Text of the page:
Females Misbehaving

Females Misbehaving

Jeff Tabnick’s latest play based on true accounts of kinky couple creating nursing home mayhem

As if the title alone weren’t enough to lure you to this play, there’s also the play itself.

“I Found Her Tied to My Bed,” an intelligent, wistful dark comedy about B&D with lesbian overtones, loyalty and betrayal, and murder in a nursing home, is everything theatergoers look for and often don’t find. It’s got humor and pathos; it’s vulnerable, thought-provoking, smart, hip, disturbing, quirky and edgy as hell. To paraphrase Oscar Wilde’s famous quote about cats, “I Found Her Tied to My Bed” is something of a small masterpiece.

The action begins with Beth, a nerdy 20-something nursing home aide, arriving home to confront her new “temporary” roommate Jan, a troubled and self-destructive nymphet-type who, somewhat improbably, also works at the nursing home. In Beth’s absence, Jan has been being bad—again. Given that the play uses exactly two pieces of furniture, a bed and a hospital screen, and its few props include a pack of cigarettes and a set of wrist and ankle restraints, let’s just say that a lot happens with just a little, in just an hour’s running time.

And most of it happens through the dialogue. The exchanges between the two actresses are typically clipped, and delivered in a lighthearted tone that builds tension in an efficient, almost breezy way.

In the following scene, about halfway thorough the play, Jan has tied Beth to the bed with Beth’s consent.

Jan: I won’t get caught.

Beth: I—I love my patients… You need to stop.

Jan: There’s nothing you can do to stop me.

Beth: Except on thing.

Jan: I’m not going to stop.

Beth: There is one thing I could do to make you stop.

Jan: What?

Beth: You know.

Jan: Tell me.

Beth: The police.

In the accomplished hands of two smart and sensitive young actresses, Shannon Kirk and Talia Rubel, the characters of “good girl” Beth and “bad girl” Jan expand exponentially almost from the moment they deliver their first lines. Beth is not so good, it turns out. And Jan may or may not be so bad—you’ll have to buy a ticket to find out. On the subject of which, “I Found Her Tied to My Bed” is one of the best bargains you’re likely to find in the city. Ten dollars gets you in the door, though you better reserve in advance. One recent night, the small theater—it seats about 25—was packed despite fierce snowy weather.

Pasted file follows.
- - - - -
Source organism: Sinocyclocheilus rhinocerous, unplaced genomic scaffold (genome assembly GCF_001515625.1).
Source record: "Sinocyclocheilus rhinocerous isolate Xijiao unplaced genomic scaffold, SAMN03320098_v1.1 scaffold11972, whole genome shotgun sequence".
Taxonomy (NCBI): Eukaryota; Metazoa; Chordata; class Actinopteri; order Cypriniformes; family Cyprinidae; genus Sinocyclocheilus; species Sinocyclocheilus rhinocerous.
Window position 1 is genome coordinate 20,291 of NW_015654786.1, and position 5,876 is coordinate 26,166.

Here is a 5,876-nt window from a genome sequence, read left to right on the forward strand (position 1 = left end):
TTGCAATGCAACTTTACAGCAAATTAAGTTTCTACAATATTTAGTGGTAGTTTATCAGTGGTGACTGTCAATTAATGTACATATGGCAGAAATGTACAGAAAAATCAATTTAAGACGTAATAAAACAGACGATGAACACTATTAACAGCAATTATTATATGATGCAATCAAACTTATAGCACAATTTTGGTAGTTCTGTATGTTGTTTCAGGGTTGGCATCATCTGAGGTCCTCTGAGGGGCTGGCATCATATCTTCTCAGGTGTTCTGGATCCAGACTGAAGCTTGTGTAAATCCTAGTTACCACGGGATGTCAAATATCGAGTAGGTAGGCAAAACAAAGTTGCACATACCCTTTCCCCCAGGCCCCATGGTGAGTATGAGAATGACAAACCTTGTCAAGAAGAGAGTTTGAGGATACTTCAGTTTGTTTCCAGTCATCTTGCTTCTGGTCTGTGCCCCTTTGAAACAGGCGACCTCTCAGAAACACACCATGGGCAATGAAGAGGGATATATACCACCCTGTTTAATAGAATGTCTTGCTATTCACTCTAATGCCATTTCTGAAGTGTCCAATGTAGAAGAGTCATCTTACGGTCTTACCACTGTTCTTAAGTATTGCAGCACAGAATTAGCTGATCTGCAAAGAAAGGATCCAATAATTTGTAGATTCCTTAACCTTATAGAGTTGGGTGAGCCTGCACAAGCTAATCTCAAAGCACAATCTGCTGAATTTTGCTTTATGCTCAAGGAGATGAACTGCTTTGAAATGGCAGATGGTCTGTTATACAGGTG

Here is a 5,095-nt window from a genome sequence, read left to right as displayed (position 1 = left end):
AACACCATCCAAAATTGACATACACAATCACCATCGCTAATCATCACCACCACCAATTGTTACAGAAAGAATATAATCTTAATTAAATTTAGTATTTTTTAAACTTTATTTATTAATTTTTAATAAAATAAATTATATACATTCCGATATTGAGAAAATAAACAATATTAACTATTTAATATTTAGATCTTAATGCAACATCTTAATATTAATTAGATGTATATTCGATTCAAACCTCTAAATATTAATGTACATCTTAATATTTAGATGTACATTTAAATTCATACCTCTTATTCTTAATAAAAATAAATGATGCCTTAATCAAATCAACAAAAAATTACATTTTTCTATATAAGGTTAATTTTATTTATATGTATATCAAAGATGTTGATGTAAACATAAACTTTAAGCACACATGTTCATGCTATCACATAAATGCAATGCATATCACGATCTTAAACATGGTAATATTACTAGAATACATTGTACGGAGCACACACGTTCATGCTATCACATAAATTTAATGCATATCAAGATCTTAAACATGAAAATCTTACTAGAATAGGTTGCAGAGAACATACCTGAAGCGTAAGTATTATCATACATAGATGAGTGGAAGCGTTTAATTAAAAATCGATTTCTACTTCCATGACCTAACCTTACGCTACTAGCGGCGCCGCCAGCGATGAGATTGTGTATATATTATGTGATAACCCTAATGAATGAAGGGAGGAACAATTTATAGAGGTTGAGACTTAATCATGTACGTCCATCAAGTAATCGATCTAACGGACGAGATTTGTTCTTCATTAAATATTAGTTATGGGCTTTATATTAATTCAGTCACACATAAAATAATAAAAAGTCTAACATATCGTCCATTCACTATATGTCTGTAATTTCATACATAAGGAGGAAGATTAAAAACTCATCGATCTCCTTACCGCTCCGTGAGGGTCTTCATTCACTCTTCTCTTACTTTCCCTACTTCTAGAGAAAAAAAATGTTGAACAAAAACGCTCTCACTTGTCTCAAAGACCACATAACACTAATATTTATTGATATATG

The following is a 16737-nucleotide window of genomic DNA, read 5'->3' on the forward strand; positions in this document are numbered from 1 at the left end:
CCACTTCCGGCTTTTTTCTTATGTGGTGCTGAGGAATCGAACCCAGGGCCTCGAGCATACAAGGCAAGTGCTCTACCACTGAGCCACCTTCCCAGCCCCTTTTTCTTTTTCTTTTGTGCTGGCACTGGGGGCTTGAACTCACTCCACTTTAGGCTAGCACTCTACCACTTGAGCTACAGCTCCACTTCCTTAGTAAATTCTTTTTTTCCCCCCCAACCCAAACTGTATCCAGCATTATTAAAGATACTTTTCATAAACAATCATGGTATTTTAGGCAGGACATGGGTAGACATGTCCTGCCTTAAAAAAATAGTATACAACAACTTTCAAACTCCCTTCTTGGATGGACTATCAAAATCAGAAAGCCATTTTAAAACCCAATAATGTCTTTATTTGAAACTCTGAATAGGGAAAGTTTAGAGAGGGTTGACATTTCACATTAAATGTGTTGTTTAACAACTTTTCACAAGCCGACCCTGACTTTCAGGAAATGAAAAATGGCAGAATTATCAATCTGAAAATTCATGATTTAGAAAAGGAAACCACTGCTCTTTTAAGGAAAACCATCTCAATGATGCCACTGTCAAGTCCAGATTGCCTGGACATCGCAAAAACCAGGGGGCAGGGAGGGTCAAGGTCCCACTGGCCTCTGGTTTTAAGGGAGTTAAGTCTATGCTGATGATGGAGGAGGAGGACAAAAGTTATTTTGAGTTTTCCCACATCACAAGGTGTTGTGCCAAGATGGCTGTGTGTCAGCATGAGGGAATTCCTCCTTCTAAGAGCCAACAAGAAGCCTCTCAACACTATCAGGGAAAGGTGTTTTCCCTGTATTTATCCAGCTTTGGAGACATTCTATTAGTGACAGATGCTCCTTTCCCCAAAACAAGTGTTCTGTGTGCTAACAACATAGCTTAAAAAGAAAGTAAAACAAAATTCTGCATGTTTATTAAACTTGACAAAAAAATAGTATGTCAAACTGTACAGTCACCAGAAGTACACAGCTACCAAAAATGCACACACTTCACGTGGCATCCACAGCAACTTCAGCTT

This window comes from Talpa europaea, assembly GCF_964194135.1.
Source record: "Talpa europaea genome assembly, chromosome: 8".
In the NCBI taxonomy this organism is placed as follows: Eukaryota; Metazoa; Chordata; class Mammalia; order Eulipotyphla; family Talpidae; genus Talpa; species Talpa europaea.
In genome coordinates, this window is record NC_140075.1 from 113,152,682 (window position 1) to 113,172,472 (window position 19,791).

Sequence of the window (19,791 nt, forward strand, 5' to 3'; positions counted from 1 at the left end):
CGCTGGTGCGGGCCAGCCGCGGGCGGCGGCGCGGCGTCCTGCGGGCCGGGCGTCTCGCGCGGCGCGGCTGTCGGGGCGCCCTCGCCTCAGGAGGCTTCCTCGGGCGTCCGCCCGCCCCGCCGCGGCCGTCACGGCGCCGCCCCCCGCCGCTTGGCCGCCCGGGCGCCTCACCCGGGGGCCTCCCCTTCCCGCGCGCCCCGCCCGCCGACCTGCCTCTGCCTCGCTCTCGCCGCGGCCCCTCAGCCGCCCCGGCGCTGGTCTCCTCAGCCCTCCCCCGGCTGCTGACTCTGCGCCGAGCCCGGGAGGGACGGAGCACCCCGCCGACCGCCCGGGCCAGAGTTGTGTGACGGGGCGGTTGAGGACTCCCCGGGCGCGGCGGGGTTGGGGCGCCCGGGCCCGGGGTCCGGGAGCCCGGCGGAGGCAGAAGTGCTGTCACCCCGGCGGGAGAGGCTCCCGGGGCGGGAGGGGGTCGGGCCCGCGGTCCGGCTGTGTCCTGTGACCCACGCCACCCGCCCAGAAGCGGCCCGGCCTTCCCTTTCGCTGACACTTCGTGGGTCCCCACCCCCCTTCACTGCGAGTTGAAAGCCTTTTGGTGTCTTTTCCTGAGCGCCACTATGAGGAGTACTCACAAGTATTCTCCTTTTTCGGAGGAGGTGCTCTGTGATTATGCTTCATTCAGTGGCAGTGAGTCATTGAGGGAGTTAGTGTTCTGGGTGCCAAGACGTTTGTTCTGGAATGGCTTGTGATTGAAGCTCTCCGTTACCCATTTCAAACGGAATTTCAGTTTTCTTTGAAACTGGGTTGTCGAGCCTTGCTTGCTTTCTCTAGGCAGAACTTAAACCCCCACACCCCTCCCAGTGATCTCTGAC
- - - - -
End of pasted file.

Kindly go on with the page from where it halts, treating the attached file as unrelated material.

This play has been extended by popular demand. Without a doubt, many of the patrons in the theater that night were there by word of mouth; it seems that the playwright and director, Jeff Tabnick, has already made a reputation for himself with such successes as “Dissatisfaction #4,” published in The Backstage Book of New American Short Plays 2005, and “Barrymore’s Body,” staged at the NYC International Fringe Festival in 2004 to sold-out audiences.

The idea for “I Found Her Tied to My Bed” was collectively arrived at, with Rubel and Kirk asking Tabnick to write something new because, in Kirk’s words, “We didn’t like what was already out there.” So the three –friends in their personal lives and former schoolmates, as well as creative collaborators—began researching old newspaper accounts for ideas.

“[Rubel and I] found this true crime story about two nurses in Ohio who were accused of murdering residents in a nursing home,” Kirk elaborated. “It’s like we were supposed to do this play. We did the research separately and came back with the same story!”

“We were drawn to it because it kind of dealt with this intense power differential between the two women,” Rubel said. “It was exciting. Fascinating. Totally creepy.”

The actresses report that in the several weeks the play has been running, reactions to have run the gamut from “screaming laughter during one entire matinee” to “shocked and quiet” to “people wanting to laugh, but they don’t think it’s right.” But one thing is consistent at every performance—long, loud applause at the end.